We all know that new buildings don’t work as we expect them to and good money is being spent investigating ‘the performance gap’; but we do have a solution.
Yesterday I went to a monthly CBx breakfast seminar at the UCL Energy Institute for what I thought would be a timely catch-up but which turned out to be a brilliant wake-up call. ‘Mr Soft Landings’ Rod Bunn of BSRIA rattled through the story with some key do’s and don’t’s in how to define and then deliver the client’s desired outcomes. However like other innovative tools such as the Design Quality Indicator, unless we are vigilant our industry will spare no effort in turning Soft Landings into a tick-box exercise, thereby destroying its value.
‘Soft Landings is the graduated handover of a new or refurbished building, where a period of professional aftercare by the project team is a client requirement – planned for and carried out from inception onwards – and lasting for up to three years post-completion.’
In discussion we agreed that although it does cost the client money to procure this additional service, it is much cheaper than the cost of operating an underperforming building for a hundred + years.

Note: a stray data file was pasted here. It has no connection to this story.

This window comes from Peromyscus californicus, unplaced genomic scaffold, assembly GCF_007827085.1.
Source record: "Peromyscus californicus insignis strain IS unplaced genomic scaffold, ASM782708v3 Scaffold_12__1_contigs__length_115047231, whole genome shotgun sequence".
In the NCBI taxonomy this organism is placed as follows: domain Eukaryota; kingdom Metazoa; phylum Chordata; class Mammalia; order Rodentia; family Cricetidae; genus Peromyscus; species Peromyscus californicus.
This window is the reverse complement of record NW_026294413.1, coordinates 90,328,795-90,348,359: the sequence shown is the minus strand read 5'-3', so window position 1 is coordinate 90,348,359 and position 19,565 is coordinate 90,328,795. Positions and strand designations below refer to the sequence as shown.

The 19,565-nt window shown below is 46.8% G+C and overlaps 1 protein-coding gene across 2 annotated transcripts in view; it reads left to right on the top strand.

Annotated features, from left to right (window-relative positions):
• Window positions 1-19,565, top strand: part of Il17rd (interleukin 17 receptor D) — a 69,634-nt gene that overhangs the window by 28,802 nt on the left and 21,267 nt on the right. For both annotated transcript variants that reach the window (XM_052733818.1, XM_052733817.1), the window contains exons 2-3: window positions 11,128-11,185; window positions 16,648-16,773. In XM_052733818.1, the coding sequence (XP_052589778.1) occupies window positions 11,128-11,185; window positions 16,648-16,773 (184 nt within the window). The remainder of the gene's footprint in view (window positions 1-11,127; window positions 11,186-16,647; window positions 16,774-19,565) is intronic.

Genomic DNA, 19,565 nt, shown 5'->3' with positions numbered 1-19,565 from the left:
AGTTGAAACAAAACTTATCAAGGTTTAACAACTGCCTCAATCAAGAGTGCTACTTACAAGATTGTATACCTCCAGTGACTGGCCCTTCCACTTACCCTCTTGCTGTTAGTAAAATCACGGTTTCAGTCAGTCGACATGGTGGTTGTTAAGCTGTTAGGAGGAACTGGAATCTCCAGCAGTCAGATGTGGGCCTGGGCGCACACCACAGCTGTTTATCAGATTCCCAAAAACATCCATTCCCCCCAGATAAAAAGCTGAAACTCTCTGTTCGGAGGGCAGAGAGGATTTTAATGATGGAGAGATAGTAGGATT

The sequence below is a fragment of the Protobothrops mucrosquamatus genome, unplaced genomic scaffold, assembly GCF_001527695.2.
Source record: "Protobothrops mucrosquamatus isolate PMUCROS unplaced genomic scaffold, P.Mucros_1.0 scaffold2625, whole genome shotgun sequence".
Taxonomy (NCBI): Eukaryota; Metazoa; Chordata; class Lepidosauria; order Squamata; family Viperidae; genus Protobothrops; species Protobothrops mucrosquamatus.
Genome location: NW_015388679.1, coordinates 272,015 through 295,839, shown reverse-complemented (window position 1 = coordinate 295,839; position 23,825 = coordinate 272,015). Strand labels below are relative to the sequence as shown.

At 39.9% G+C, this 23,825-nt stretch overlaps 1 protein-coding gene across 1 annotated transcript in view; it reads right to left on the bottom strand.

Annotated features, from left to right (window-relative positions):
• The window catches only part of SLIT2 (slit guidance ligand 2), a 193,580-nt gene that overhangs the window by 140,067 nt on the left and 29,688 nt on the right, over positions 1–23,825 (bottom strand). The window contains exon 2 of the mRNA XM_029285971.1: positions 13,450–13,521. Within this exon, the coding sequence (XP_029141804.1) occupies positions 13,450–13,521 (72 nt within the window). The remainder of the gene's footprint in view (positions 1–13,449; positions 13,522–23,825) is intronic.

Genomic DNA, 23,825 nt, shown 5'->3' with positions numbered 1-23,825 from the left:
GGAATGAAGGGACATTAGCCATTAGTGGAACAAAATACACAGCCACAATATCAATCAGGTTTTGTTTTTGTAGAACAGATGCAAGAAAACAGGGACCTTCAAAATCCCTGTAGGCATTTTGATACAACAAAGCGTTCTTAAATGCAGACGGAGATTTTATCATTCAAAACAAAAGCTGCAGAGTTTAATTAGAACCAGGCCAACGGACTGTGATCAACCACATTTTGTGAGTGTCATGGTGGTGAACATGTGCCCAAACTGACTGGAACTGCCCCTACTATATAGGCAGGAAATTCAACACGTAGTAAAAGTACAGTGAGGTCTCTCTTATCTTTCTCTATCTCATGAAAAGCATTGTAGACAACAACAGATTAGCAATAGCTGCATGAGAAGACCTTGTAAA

Tamsin Tweddell (Max Fordham and Partners) and Alasdair Donn (Wilmott Dixon Construction) described the Soft Landing approach for Keynsham Town Hall, where the public sector client decided they wanted an office with an ‘A’-rated DEC (note: not an ‘A’-rated EPC). This includes operational energy and forced the design team, the construction team and the client to work out where the energy risks lay at each stage of the process and who would manage them.
Rod had explained that it is difficult but just about possible to use soft landings in a D&B contract because soft landings demands effective collaboration. I don’t quite know who is responsible for the industry getting itself into the current impossible situation where lawyers and project managers fruitlessly endeavour to satisfy clients’ risk aversion with customised contracts. Having been the client for our own office with top engineers and an excellent contractor, the dysfunction of the controls defies belief.
And if you think Soft Landings will just go away, then the variant Government Soft Landings will be mandatory for public buildings from 2016 and it is said that a number of local authorities are insisting on it now.
Having been involved in the creation of soft landings through our Cambridge Maths building, I cannot wait for us to do a full soft landings project, starting on day one with client commitment and expectation and all round collaboration – what a delight that would be! So we had better start by joining the Softlandings User Group.